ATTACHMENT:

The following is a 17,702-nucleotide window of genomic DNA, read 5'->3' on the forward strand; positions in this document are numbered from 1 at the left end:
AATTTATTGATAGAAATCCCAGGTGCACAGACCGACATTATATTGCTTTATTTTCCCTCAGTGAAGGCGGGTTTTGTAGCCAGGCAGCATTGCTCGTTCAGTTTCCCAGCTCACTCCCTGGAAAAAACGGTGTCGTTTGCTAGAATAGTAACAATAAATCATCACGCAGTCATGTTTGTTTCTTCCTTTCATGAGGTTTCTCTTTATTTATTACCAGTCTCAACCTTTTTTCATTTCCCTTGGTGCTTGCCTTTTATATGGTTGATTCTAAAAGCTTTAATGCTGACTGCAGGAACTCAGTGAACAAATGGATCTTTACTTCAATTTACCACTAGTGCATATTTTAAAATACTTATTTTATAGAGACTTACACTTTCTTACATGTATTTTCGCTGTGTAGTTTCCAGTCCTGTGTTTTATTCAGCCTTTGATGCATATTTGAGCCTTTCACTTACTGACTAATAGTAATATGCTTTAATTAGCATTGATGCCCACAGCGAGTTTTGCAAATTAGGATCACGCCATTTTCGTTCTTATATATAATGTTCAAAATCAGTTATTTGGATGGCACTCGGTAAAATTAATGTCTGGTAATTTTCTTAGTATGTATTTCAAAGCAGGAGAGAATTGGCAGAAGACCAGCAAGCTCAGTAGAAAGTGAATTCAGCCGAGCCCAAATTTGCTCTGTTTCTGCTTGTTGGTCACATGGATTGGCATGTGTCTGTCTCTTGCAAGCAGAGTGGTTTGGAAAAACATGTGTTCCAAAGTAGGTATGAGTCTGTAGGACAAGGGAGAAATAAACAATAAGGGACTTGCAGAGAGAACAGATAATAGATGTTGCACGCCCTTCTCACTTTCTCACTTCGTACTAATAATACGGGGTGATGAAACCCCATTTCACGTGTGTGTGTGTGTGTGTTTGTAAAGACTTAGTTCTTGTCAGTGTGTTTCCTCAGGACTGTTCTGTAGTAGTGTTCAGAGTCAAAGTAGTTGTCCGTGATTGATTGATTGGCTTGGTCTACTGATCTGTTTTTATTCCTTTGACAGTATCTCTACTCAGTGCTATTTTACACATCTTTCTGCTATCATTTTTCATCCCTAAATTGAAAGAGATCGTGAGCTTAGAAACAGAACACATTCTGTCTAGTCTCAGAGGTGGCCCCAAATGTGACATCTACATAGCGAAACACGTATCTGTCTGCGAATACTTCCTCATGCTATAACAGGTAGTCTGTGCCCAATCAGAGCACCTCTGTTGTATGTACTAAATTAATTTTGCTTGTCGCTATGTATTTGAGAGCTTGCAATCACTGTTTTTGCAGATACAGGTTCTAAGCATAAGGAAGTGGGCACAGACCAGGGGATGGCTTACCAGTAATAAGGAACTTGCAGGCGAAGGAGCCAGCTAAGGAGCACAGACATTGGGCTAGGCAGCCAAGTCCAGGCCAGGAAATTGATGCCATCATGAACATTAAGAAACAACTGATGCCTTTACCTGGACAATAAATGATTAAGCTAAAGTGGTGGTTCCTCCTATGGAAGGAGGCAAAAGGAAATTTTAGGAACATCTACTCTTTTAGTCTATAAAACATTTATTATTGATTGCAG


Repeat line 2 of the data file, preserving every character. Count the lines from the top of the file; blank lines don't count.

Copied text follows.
AATTTATTGATAGAAATCCCAGGTGCACAGACCGACATTATATTGCTTTATTTTCCCTCAGTGAAGGCGGGTTTTGTAGCCAGGCAGCATTGCTCGTTCAGTTTCCCAGCTCACTCCCTGGAAAAAACGGTGTCGTTTGCTAGAATAGTAACAATAAATCATCACGCAGTCATGTTTGTTTCTTCCTTTCATGAGGTTTCTCTTTATTTATTACCAGTCTCAACCTTTTTTCATTTCCCTTGGTGCTTGCCTTTTATATGGTTGATTCTAAAAGCTTTAATGCTGACTGCAGGAACTCAGTGAACAAATGGATCTTTACTTCAATTTACCACTAGTGCATATTTTAAAATACTTATTTTATAGAGACTTACACTTTCTTACATGTATTTTCGCTGTGTAGTTTCCAGTCCTGTGTTTTATTCAGCCTTTGATGCATATTTGAGCCTTTCACTTACTGACTAATAGTAATATGCTTTAATTAGCATTGATGCCCACAGCGAGTTTTGCAAATTAGGATCACGCCATTTTCGTTCTTATATATAATGTTCAAAATCAGTTATTTGGATGGCACTCGGTAAAATTAATGTCTGGTAATTTTCTTAGTATGTATTTCAAAGCAGGAGAGAATTGGCAGAAGACCAGCAAGCTCAGTAGAAAGTGAATTCAGCCGAGCCCAAATTTGCTCTGTTTCTGCTTGTTGGTCACATGGATTGGCATGTGTCTGTCTCTTGCAAGCAGAGTGGTTTGGAAAAACATGTGTTCCAAAGTAGGTATGAGTCTGTAGGACAAGGGAGAAATAAACAATAAGGGACTTGCAGAGAGAACAGATAATAGATGTTGCACGCCCTTCTCACTTTCTCACTTCGTACTAATAATACGGGGTGATGAAACCCCATTTCACGTGTGTGTGTGTGTGTGTTTGTAAAGACTTAGTTCTTGTCAGTGTGTTTCCTCAGGACTGTTCTGTAGTAGTGTTCAGAGTCAAAGTAGTTGTCCGTGATTGATTGATTGGCTTGGTCTACTGATCTGTTTTTATTCCTTTGACAGTATCTCTACTCAGTGCTATTTTACACATCTTTCTGCTATCATTTTTCATCCCTAAATTGAAAGAGATCGTGAGCTTAGAAACAGAACACATTCTGTCTAGTCTCAGAGGTGGCCCCAAATGTGACATCTACATAGCGAAACACGTATCTGTCTGCGAATACTTCCTCATGCTATAACAGGTAGTCTGTGCCCAATCAGAGCACCTCTGTTGTATGTACTAAATTAATTTTGCTTGTCGCTATGTATTTGAGAGCTTGCAATCACTGTTTTTGCAGATACAGGTTCTAAGCATAAGGAAGTGGGCACAGACCAGGGGATGGCTTACCAGTAATAAGGAACTTGCAGGCGAAGGAGCCAGCTAAGGAGCACAGACATTGGGCTAGGCAGCCAAGTCCAGGCCAGGAAATTGATGCCATCATGAACATTAAGAAACAACTGATGCCTTTACCTGGACAATAAATGATTAAGCTAAAGTGGTGGTTCCTCCTATGGAAGGAGGCAAAAGGAAATTTTAGGAACATCTACTCTTTTAGTCTATAAAACATTTATTATTGATTGCAG